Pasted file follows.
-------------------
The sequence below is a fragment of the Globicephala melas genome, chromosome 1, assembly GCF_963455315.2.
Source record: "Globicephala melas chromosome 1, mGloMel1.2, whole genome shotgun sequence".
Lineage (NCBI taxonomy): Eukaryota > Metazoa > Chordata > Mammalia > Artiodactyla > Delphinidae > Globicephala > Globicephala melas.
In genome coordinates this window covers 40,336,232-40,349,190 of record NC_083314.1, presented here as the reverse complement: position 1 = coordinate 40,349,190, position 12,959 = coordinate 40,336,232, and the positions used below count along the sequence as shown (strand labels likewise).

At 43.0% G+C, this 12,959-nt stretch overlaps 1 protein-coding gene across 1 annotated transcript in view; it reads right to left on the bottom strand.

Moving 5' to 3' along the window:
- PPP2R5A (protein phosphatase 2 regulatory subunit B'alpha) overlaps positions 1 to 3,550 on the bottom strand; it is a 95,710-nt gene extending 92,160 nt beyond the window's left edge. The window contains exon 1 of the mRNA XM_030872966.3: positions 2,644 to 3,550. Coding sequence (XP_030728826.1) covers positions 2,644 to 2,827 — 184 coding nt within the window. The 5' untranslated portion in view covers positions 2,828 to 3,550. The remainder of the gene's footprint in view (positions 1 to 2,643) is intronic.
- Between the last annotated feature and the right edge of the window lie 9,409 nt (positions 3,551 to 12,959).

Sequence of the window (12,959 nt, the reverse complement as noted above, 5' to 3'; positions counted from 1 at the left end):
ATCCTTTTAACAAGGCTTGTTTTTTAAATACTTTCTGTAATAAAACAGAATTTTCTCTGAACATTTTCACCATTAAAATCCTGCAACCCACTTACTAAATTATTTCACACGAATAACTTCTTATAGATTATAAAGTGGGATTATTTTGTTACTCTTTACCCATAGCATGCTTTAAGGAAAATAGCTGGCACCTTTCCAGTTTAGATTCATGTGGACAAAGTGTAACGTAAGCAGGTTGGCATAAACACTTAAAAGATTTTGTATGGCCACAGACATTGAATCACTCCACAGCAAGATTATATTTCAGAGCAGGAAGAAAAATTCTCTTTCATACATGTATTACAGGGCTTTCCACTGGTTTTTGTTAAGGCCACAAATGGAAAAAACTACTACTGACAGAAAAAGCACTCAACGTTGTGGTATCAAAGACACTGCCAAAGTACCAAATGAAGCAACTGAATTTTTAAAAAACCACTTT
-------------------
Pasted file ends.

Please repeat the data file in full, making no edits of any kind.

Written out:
The sequence below is a fragment of the Globicephala melas genome, chromosome 1, assembly GCF_963455315.2.
Source record: "Globicephala melas chromosome 1, mGloMel1.2, whole genome shotgun sequence".
Lineage (NCBI taxonomy): Eukaryota > Metazoa > Chordata > Mammalia > Artiodactyla > Delphinidae > Globicephala > Globicephala melas.
In genome coordinates this window covers 40,336,232-40,349,190 of record NC_083314.1, presented here as the reverse complement: position 1 = coordinate 40,349,190, position 12,959 = coordinate 40,336,232, and the positions used below count along the sequence as shown (strand labels likewise).

At 43.0% G+C, this 12,959-nt stretch overlaps 1 protein-coding gene across 1 annotated transcript in view; it reads right to left on the bottom strand.

Moving 5' to 3' along the window:
- PPP2R5A (protein phosphatase 2 regulatory subunit B'alpha) overlaps positions 1 to 3,550 on the bottom strand; it is a 95,710-nt gene extending 92,160 nt beyond the window's left edge. The window contains exon 1 of the mRNA XM_030872966.3: positions 2,644 to 3,550. Coding sequence (XP_030728826.1) covers positions 2,644 to 2,827 — 184 coding nt within the window. The 5' untranslated portion in view covers positions 2,828 to 3,550. The remainder of the gene's footprint in view (positions 1 to 2,643) is intronic.
- Between the last annotated feature and the right edge of the window lie 9,409 nt (positions 3,551 to 12,959).

Sequence of the window (12,959 nt, the reverse complement as noted above, 5' to 3'; positions counted from 1 at the left end):
ATCCTTTTAACAAGGCTTGTTTTTTAAATACTTTCTGTAATAAAACAGAATTTTCTCTGAACATTTTCACCATTAAAATCCTGCAACCCACTTACTAAATTATTTCACACGAATAACTTCTTATAGATTATAAAGTGGGATTATTTTGTTACTCTTTACCCATAGCATGCTTTAAGGAAAATAGCTGGCACCTTTCCAGTTTAGATTCATGTGGACAAAGTGTAACGTAAGCAGGTTGGCATAAACACTTAAAAGATTTTGTATGGCCACAGACATTGAATCACTCCACAGCAAGATTATATTTCAGAGCAGGAAGAAAAATTCTCTTTCATACATGTATTACAGGGCTTTCCACTGGTTTTTGTTAAGGCCACAAATGGAAAAAACTACTACTGACAGAAAAAGCACTCAACGTTGTGGTATCAAAGACACTGCCAAAGTACCAAATGAAGCAACTGAATTTTTAAAAAACCACTTT